Release date: November 29|
Education students get taste of teaching during Ash partnership
A group of students from Ash Sixth Grade recently got a taste of college life when they spent half of their day on Nov. 14 at Wayland Baptist University. The culmination of a 10-week partnership, the Wednesday visit introduced the sixth-graders to various disciplines within the university and helped them apply skills they'd learned during the program with Wayland students.
The benefits were mutual. During that ten weeks, Wayland students enrolled in the education course "Principles and Practices in Education" were paired with Ash students as "buddies" who worked together on special lessons designed to build math skills.
The Wayland students would spend part of their class time on Monday, Wednesday and Friday mornings at Ash, working with students and taking turns leading a particular lesson. At the beginning, students designed games that would help teach math concepts. Then they were paired with Ash teachers to come up with their lesson plans.
On one day, for example, Wayland students Amanda Gonzales and Lydia Martin have the floor, leading a lesson on the metric system. Foregoing the traditional overhead and markers, the pair leads the class through each of the major metric measurements using cut pieces of red string. They then must measure each other's smiles with the appropriate string.
When the bell rings, the Ash students depart for their next class. The Wayland students remain for a time of debriefing with their peers and Dr. Jim Todd, professor of education. In this brief period, students share positive comments about the lesson with Martin and Gonzales.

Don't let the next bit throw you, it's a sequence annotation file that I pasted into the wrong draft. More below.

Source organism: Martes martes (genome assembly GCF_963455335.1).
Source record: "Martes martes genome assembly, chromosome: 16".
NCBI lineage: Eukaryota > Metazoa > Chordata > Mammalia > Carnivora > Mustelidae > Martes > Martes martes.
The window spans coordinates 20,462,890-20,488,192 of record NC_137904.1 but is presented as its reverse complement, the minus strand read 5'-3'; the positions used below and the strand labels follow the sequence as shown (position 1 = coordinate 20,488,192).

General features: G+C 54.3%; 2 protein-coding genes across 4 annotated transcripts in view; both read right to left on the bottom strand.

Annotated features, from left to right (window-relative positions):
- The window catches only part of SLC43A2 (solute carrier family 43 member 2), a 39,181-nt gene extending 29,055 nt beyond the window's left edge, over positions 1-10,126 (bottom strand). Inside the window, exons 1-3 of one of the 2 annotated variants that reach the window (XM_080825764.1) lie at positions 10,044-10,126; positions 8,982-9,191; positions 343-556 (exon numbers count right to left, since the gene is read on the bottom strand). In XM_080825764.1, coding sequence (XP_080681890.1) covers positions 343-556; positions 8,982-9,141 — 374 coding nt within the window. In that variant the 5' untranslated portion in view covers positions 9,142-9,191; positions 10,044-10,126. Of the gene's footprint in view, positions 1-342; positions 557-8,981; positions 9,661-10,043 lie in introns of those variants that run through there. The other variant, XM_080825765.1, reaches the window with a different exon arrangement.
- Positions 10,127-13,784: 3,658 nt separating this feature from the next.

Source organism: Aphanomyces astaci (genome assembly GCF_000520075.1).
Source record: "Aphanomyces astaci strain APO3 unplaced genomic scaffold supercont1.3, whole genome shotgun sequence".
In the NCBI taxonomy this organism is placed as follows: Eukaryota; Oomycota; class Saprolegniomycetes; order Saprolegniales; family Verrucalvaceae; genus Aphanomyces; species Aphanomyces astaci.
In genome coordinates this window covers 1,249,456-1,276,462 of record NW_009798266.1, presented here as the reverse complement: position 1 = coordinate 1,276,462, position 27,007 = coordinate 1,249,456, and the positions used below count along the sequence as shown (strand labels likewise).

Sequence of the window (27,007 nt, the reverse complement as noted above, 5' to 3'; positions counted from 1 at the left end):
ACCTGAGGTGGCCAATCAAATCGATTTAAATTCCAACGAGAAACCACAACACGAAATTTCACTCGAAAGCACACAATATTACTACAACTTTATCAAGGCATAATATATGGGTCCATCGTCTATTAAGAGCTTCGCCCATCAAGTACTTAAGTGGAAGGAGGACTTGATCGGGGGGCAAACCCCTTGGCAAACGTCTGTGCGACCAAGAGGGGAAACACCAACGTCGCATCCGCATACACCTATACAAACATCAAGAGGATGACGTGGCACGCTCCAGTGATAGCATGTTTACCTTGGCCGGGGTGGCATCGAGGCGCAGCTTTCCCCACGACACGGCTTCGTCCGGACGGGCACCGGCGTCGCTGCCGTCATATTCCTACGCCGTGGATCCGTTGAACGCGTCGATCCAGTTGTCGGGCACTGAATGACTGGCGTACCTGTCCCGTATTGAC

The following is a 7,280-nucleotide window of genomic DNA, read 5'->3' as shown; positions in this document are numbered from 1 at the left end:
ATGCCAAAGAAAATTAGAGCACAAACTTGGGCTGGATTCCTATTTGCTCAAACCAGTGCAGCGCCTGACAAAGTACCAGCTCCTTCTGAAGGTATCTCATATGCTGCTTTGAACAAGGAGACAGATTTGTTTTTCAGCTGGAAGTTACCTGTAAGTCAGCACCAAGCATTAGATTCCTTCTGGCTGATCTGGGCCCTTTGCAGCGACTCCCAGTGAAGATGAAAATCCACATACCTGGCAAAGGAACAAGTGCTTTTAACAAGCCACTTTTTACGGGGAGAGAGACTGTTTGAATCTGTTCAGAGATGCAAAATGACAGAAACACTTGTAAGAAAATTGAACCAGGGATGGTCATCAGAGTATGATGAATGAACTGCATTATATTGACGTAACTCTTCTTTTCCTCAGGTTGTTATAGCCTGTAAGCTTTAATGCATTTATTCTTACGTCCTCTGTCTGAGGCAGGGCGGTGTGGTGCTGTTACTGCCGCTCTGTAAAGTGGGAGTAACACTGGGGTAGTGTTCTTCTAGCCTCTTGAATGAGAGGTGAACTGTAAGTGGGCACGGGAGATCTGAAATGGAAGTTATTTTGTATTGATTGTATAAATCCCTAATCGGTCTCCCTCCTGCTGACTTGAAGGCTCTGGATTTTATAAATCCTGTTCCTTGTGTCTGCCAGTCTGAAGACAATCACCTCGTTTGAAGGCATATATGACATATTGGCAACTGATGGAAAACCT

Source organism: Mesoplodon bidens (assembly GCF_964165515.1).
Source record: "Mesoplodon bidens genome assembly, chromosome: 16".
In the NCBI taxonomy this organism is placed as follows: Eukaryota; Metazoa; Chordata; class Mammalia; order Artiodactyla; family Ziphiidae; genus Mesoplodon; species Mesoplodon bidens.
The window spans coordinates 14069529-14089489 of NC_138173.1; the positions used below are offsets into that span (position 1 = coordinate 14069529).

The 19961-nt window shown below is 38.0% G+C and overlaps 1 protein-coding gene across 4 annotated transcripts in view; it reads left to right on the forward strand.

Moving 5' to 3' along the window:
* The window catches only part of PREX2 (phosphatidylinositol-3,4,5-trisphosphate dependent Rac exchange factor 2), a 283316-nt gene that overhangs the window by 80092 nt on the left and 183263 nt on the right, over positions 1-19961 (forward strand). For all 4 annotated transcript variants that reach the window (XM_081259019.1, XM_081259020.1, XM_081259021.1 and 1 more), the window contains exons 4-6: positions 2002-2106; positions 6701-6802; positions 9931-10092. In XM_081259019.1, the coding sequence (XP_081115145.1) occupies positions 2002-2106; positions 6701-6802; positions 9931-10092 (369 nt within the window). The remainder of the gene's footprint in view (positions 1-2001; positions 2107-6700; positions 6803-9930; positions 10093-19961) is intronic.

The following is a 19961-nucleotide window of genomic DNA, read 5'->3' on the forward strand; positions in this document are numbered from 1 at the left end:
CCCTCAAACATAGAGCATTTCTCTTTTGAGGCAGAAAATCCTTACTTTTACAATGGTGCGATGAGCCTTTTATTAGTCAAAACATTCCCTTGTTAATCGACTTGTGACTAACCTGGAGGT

The end result, Todd said, is improved scores for the sixth-graders and a different perspective on creative teaching for the WBU education students.
"One of the focuses in this class is that teaching is a relationship, not a theoretical construct but a reality. When we pair the kids at Ash with students at Wayland it gives them extra help and attention to improve their TAAS scores," he said. "I can stand up and talk about innovative ways to teach, but the best way is to do it themselves."
The Ash Math partnership is in its 10th semester. Originally, the program was developed by Todd and Ash teacher Amy Manchee, and the pair have refined the model into what it now is. He said sixth grade was ideal because of it demonstrates the gamut of developmental levels and represents one of the hardest levels to recruit teachers: middle school. Todd said while the program is fun for students of both age groups, the proof really is in the pudding.
"We've been able to show that the kids' TAAS scores improved," he said. "We've even shown this model at two national conferences."